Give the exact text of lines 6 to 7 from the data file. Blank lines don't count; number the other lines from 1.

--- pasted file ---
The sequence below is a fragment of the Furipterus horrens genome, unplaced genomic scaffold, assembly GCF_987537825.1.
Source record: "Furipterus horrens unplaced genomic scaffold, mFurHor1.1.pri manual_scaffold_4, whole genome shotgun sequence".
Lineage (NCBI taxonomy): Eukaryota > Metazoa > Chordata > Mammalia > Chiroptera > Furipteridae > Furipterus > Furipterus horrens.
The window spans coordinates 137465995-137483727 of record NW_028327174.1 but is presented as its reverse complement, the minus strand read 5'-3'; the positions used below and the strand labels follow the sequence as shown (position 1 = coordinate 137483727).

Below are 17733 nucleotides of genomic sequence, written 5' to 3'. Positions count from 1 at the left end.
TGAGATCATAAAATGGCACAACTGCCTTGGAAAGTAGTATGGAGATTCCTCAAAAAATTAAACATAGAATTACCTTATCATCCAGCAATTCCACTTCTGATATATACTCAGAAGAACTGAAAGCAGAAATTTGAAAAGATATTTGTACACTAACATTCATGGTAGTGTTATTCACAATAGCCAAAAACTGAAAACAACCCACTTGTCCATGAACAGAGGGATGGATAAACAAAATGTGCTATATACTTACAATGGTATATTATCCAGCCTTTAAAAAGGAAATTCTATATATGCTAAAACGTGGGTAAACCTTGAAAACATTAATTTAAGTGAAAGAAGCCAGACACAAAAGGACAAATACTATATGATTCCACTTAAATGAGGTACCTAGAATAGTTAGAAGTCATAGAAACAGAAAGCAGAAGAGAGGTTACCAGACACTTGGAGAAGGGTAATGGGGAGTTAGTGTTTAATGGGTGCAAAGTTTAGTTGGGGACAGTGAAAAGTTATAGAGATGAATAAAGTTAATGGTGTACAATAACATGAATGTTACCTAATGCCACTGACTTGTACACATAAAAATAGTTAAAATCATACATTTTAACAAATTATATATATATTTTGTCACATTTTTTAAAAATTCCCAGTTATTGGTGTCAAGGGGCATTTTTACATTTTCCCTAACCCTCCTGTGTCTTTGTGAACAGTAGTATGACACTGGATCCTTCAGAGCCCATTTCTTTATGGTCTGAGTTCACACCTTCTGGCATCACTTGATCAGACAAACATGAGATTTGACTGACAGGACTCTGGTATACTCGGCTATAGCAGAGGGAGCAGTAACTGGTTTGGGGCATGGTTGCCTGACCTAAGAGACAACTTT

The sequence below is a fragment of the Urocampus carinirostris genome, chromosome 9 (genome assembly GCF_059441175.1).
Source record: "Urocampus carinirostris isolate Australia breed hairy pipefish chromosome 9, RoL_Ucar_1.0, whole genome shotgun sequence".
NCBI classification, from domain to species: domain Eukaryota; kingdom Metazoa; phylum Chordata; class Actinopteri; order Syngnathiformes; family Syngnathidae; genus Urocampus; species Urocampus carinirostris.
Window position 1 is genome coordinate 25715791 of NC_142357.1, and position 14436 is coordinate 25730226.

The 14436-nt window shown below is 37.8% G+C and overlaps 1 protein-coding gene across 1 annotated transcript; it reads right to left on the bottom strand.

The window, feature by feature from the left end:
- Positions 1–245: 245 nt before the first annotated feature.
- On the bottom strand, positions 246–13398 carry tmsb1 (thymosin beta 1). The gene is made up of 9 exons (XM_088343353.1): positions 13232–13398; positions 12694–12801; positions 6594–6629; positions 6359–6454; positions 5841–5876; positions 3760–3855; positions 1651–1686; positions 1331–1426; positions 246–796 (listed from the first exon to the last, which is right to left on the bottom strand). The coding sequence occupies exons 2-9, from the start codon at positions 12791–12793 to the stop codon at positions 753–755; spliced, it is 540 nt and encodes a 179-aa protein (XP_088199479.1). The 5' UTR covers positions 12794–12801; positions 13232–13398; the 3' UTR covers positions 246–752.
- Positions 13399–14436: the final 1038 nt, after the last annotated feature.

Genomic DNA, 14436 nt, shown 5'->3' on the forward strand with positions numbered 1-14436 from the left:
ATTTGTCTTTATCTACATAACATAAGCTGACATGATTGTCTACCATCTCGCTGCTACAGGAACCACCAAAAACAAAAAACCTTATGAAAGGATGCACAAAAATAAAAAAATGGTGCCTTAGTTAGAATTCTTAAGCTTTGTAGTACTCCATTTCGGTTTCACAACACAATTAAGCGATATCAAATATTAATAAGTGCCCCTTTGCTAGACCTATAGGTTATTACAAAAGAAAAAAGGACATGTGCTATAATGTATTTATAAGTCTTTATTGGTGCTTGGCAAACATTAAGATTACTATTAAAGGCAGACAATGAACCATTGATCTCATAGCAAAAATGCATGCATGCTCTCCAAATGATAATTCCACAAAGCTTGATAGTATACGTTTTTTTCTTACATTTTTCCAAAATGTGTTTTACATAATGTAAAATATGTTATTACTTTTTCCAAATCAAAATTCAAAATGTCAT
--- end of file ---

TGAGATCATAAAATGGCACAACTGCCTTGGAAAGTAGTATGGAGATTCCTCAAAAAATTAAACATAGAATTACCTTATCATCCAGCAATTCCACTTCTGATATATACTCAGAAGAACTGAAAGCAGAAATTTGAAAAGATATTTGTACACTAACATTCATGGTAGTGTTATTCACAATAGCCAAAAACTGAAAACAACCCACTTGTCCATGAACAGAGGGATGGATAAACAAAATGTGCTATATACTTACAATGGTATATTATCCAGCCTTTAAAAAGGAAATTCTATATATGCTAAAACGTGGGTAAACCTTGAAAACATTAATTTAAGTGAAAGAAGCCAGACACAAAAGGACAAATACTATATGATTCCACTTAAATGAGGTACCTAGAATAGTTAGAAGTCATAGAAACAGAAAGCAGAAGAGAGGTTACCAGACACTTGGAGAAGGGTAATGGGGAGTTAGTGTTTAATGGGTGCAAAGTTTAGTTGGGGACAGTGAAAAGTTATAGAGATGAATAAAGTTAATGGTGTACAATAACATGAATGTTACCTAATGCCACTGACTTGTACACATAAAAATAGTTAAAATCATACATTTTAACAAATTATATATATATTTTGTCACATTTTTTAAAAATTCCCAGTTATTGGTGTCAAGGGGCATTTTTACATTTTCCCTAACCCTCCTGTGTCTTTGTGAACAGTAGTATGACACTGGATCCTTCAGAGCCCATTTCTTTATGGTCTGAGTTCACACCTTCTGGCATCACTTGATCAGACAAACATGAGATTTGACTGACAGGACTCTGGTATACTCGGCTATAGCAGAGGGAGCAGTAACTGGTTTGGGGCATGGTTGCCTGACCTAAGAGACAACTTT

The sequence below is a fragment of the Urocampus carinirostris genome, chromosome 9 (genome assembly GCF_059441175.1).